Saturday, October 11, 2008

Day 11, Readers' Thoughts (93...Free!)

I've had a couple people comment on some of the 93...Free! posts. Here are some hints from other families...

First, on school yearbooks...
A friend told me that our local school sells yearbooks the fall following the year they come out for half price or less. So, for example, a yearbook from spring 2008 would be selling at the school in fall 2008 for a significant discount. If you're desperate for a yearbook, that won't work. However, if you have a young child and feel like yearbooks are optional, it might be worth putting if off and checking the school office the next fall. That's what I'll probably do when 'LilDude is the only child in our family still attending our elementary school. I don't think a yearbook is necessary for a first grader, but I wouldn't mind having one for half price.

On medicine expiration dates...
Based on what I heard (second hand from a medical professional), I'll probably save a lot of our expired over-the-counter medications. Obviously, that's a personal call and people needs to decide what's best for their families, but I heard enough to consider keeping meds a while longer. I suggest checking with medical professionals and asking them the question if you're interested.

On "Entitlement" and instilling contentment in children without all the emphasis on material possessions, etc...

An anonymous reader posted a comment after that entry. I LOVE what she has to say. Sometime I'll write about birthday parties. We've tried to get creative in that department.

Here's what the anonymous reader's worth repeating!

This is actually a core family value for me. I think about it all the time and I work on it all the time.

I've done a number of things to try and instill this value in my kids.

1. No birthday party or Xmas excess. I don't do birthday parties where 20 kids each bring a $20 gift. We do family birthdays and a limited friend thing -- with the exception of a single party my 10 yo had at age 6 where we invited all 9 girls from her daycare class to a pottery painting place. This party marked the end of daycare days and she still talks about it.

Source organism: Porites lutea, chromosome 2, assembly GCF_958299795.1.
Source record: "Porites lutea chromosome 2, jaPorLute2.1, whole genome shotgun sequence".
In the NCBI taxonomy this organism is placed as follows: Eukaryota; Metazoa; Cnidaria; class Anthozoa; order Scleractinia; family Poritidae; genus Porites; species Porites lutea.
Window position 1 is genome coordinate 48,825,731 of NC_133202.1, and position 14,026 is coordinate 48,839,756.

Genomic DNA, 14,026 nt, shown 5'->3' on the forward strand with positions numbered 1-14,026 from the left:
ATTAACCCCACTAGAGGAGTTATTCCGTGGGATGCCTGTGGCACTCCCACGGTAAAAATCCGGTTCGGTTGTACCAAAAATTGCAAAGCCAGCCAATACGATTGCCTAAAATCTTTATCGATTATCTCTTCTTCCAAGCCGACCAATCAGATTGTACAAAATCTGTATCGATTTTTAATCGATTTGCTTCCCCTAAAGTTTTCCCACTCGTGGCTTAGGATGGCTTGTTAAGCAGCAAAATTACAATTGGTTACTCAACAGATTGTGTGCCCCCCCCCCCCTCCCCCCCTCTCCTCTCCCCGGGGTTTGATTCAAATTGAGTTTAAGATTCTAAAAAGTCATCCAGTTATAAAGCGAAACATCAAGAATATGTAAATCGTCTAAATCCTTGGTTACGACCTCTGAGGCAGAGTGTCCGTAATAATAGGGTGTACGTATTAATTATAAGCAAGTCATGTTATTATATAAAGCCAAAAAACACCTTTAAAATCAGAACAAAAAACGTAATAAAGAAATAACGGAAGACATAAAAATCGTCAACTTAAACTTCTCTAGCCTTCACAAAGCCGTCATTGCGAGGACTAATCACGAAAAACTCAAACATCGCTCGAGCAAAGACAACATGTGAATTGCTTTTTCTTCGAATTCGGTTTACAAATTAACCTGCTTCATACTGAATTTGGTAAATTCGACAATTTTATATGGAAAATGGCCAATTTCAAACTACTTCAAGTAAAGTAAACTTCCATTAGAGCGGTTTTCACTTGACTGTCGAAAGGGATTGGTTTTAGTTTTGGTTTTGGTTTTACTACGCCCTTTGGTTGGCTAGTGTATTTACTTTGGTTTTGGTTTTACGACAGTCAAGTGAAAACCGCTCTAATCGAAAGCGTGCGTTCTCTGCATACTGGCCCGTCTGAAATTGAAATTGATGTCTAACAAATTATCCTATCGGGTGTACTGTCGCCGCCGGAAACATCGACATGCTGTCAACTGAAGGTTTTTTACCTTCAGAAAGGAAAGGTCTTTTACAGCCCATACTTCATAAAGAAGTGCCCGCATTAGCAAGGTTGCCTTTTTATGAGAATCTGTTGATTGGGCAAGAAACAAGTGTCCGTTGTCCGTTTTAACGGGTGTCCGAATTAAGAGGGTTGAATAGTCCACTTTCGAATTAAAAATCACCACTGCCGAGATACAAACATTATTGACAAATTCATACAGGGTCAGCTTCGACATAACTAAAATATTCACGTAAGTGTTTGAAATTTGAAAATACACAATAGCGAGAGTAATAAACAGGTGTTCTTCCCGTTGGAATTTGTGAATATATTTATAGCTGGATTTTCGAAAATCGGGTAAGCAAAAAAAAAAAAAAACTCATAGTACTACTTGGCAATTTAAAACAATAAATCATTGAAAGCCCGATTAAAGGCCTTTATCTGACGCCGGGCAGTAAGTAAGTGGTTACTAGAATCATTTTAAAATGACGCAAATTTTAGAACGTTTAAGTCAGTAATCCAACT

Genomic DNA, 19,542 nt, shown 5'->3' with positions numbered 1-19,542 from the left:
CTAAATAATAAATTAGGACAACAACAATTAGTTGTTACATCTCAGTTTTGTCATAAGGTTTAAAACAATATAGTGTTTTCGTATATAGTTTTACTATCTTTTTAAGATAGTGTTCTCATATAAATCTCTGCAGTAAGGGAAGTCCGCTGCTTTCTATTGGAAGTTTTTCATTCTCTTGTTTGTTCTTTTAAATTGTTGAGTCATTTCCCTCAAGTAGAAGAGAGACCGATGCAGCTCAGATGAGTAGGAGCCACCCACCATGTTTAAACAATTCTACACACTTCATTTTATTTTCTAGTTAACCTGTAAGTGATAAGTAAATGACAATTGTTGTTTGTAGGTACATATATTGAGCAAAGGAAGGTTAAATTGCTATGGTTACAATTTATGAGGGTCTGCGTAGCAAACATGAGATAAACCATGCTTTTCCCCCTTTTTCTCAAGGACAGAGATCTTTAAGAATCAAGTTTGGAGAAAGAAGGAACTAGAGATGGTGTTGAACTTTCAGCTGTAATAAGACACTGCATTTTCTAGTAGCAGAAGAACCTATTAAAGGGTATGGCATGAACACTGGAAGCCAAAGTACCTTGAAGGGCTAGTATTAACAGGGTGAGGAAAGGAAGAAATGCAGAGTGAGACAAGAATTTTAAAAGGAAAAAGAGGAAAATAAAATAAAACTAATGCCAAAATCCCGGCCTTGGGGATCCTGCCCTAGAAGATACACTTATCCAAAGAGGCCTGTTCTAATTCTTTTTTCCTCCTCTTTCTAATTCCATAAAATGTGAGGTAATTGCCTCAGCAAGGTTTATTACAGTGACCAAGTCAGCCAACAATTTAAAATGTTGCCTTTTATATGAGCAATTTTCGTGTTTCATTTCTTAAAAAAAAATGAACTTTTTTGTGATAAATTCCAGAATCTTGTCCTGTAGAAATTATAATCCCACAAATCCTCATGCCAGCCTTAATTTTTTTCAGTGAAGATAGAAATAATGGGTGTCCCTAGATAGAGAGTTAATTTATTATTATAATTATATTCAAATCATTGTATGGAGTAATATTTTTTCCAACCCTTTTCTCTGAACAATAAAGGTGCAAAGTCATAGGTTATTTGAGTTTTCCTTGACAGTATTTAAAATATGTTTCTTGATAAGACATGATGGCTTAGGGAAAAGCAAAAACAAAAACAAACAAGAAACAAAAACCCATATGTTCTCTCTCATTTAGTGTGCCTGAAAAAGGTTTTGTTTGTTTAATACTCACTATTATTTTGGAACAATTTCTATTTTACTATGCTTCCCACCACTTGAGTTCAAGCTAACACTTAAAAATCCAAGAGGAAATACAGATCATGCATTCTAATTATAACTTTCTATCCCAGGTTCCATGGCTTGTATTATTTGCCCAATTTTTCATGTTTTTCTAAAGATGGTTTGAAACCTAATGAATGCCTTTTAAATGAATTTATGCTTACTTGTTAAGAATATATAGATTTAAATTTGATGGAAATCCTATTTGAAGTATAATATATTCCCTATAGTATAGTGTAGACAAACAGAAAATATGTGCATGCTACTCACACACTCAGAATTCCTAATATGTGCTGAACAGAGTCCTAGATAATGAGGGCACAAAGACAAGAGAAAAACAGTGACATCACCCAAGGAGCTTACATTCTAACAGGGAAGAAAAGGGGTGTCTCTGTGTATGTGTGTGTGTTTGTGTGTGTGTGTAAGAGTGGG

2. We inherit used clothing (or buy used clothing) and inherit some great used toys. My kids are fine with this.

3. The school my oldest attends has a large socioeconomic range, with a trend towards families of modest means. This has created a peer culture that is remarkably free of consumerism. So, I have nothing to counter at home. School friends live simply ... and so do we.

4. We spend a lot of time together just hanging out as a family or going to community events together (that's very cheap and models that you don't have to spend money to have fun!)

5. I had a friend give my oldest $20 for her birthday each year in small coin denominations, to buy scholastic books. The intent was to provide a math activity. The bonus was that it gave an opportunity to teach about getting value for your money (NOT buying the books with the gadgets which are much more expensive for gadgets that are poor quality) and also NOT buying this month (if nothing really appealed) so you would have more money the next month if there was something you really wanted but was more expensive.

6. I talk about money decisions I make in a kid friendly way. E.g. They see me research what to do before deciding on a new mortgage, a new investment etc. If they want something frivolous and I say "no", I explain that you have to make choices about how to spend your money and that that wouldn't be a good choice (and why).

7. I'm explicit. I tell them, "Love is more important than money".

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